Friday, 19 May 2017

The final countdown...

Whilst I have been quietly SO excited about my final chemo session (like a child before Christmas, yet far more controlled), I have also been filled with great anxiety.

Naturally I’ve been desperate to get the final 12th session underway and over. Desperate to collect my 12th fox. Desperate to look forwards to the future without the chemo schedule dictating my every move. Yet subconsciously I’ve also felt the weight of expectation, mine and others. Positive plans for holiday and celebration have felt a little like pressure.

Don’t ask me why, but I have therefore been paranoid about my blood results being ok.

Perhaps it was self-fulfilling prophecy, but my concerns about the state of my blood proved well founded. Personally, I was bothered about platelets, those little transparent discs that knit you together and coagulate when you cut yourself. Not hitherto an issue, but I’d noticed that I bruise very easily these days.

I look a little bit like a technicolour Dalmatian when I face the mirror. Pallid winter-white skin dotted with brown, amber, purple and green spots of varying size. Yet I have no recollection of any major knocks or even minor bumps that might have caused such markings.

Clearly no sane adult makes a habit of injuring themselves, but a careless slip with the knife chopping carrots, a hasty swipe with a razor blade over the knee and a rushed attempt to move hefty wooden chairs have all caused minor blood wounds in recent days. Such incidents would normally be trifling. Largely negligible on the pain scale, yet the bleeding has seemed a little excessive and unstoppable. Perhaps an indication of those pesky platelets going missing?

As my traditional Chemo Wednesday dawned, armed psychologically with all my usual talismans of fortitude: WonderWoman pants, unicorn socks…and (a new addition) of foxy leggings, I was greeted with the news of ‘low platelets.’ With the possibility that repeat bloods might show an increase between Tuesday evening and Wedneday morning I waited in hope.

It was not to be. Everything had gone down.

Neutrophils and platelets both now AWOL. Clutching at straws I tried a third set of bloods from my arm this time, not my Hickman line. As I sat there praying and begging to be allowed my chemo, I knew in my heart that it was game over for the day. Neutropenia and therefore a total absence of infection-fighting cells is not a fit state for the ingestion of toxic drugs.

Totally gutted and tearful I was sent home, armed with two delightful GCSF injections (of which I have previously written) and a prescription to rest, eat and do nothing until Friday when we would try again.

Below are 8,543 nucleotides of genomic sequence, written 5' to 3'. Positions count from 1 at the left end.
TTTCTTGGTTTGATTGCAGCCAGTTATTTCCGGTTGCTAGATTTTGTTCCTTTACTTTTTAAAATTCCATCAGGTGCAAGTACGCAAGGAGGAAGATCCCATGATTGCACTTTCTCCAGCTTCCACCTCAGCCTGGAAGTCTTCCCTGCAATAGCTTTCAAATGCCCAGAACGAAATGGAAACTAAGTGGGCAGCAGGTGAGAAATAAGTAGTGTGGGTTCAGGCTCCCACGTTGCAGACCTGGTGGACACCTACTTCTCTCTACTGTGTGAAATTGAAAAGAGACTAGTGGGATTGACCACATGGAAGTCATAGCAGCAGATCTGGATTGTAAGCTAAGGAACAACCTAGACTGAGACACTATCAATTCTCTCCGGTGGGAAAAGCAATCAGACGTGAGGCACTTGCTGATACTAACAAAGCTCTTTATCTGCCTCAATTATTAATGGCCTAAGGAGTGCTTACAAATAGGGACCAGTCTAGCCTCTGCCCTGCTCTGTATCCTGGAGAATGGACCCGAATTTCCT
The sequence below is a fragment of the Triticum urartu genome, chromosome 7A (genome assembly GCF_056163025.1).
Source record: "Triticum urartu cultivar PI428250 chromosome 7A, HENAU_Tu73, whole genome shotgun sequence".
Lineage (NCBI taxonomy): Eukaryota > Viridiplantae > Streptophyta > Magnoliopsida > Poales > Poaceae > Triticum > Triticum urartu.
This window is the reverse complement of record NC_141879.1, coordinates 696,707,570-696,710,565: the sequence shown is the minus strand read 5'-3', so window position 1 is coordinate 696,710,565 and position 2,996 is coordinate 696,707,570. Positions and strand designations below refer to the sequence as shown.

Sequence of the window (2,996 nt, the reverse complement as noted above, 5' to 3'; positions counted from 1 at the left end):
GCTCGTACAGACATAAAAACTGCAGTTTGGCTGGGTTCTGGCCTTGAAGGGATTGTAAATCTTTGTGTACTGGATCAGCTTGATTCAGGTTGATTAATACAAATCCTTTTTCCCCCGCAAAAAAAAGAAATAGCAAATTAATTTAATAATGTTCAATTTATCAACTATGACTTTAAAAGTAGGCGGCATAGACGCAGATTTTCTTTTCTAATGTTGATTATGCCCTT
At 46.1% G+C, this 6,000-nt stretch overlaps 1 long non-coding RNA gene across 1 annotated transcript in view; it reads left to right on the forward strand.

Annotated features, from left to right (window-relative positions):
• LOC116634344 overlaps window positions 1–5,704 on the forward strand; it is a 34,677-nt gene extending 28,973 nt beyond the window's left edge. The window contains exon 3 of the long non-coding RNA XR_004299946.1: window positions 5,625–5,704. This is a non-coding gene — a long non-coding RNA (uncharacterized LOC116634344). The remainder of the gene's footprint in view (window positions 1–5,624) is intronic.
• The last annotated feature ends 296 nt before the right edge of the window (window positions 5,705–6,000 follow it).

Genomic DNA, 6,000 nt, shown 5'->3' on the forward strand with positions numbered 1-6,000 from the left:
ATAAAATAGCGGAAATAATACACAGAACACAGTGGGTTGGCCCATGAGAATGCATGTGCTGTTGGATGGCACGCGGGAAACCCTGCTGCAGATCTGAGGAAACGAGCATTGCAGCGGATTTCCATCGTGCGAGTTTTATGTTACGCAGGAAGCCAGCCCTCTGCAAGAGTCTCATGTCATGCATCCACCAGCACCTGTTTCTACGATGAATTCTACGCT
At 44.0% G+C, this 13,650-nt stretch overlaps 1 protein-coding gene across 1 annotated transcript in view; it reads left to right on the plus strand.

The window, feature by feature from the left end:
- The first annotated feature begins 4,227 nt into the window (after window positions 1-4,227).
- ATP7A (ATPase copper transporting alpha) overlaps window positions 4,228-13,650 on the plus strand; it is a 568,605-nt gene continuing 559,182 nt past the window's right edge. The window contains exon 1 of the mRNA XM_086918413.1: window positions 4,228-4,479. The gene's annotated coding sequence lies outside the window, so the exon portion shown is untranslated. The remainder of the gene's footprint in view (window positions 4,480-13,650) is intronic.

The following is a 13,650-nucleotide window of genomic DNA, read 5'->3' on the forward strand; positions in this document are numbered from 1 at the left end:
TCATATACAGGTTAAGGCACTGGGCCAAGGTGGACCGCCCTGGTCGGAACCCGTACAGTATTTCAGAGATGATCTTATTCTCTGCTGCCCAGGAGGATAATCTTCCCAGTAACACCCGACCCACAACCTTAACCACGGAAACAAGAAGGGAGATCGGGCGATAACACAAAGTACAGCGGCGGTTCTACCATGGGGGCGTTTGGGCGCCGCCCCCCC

I mentioned Friday to very few people. A little like the tendency not to publicise the date of rescheduled exam or a driving test, having failed once, or twice previously.

In the interim I focused on meditation, sleep, relaxing reiki…and eating delicious cake...and slightly less delicious, but arguably more nutritious, smoothies and juices.

Friday dawned, and unadorned with my lucky pants and socks I faced the Chemo Day Centre again. 

I truly felt like all the staff were rooting for me, spurring my confidence. Blood sent off they prepared my chemo, completed the standard toxicity questionnaire: How sick have you been? Any pain? Any ulcers? Extent of your neuropathy and tingling? Etc.  All clear and weight ok (thanks to my cake diet) I was left to wait.

It turned out the vitally important Full Blood Count (FBC) was passable. Platelets still low, (but my lovely consultant had cleared me to go ahead at a greatly reduced level). White blood cells and neutrophils astonishingly through the ceiling thank to nasty injections.

For reference, a normal adult sits between a count of 2-8, chemo patients need to be above 1 to go ahead. Mine were a whopping 26.4

This result briefly made me feel like the infection-fighting alter-ego of WonderWoman, capable of

forcefully repelling any threatening viruses that languish in my kids and the near vicinity with lazer beams, ‘Kapow’ speech bubbles and flying leaps. (Although sadly chemotherapy means this elevated level won’t last).

Unfortunately, I then had to wait a further 2 hours for the rest of the blood results; U&Es, LFTs, etc. A tedious wait to tick the box, but everything was ready and waiting so I felt reassured that all would proceed.

This time my ‘final countdown’ felt less like the famous TV Progamme, under pressure from the likes of Carol Vorderman, Richard Whiteley and Des O’Connor to solve tricksy letter and number conundrums. 

This final wait was more akin to the anticipation of skiing down to the infamous Moosewirt bar on the slopes of St. Anton in time to catch their kick off at 3pm.

For those that haven’t experience this life-affirming pleasure, let me fill you in. 

Partying officially starts at 3pm when speakers across the mountain blare out Europe’s hit ‘The FINAL COUNTDOWN’ (I’m sure you know the one, feel free to click and refresh your memory). 

Like a homing call for pigeons, skiiers rally to the cry to discard skis and poles and hasten to the large wooden cabin and sundeck. There, plied with liquor by broad Austrian giants who shoulder one, often 2 filled with enormous beer steins 20 deep, interspersed by accompanying shots of schnapps and Jaegermeister to fuel the revellers’ progression to boisterous, clunky, exuberant dancing in ski boots on precarious picnic tables.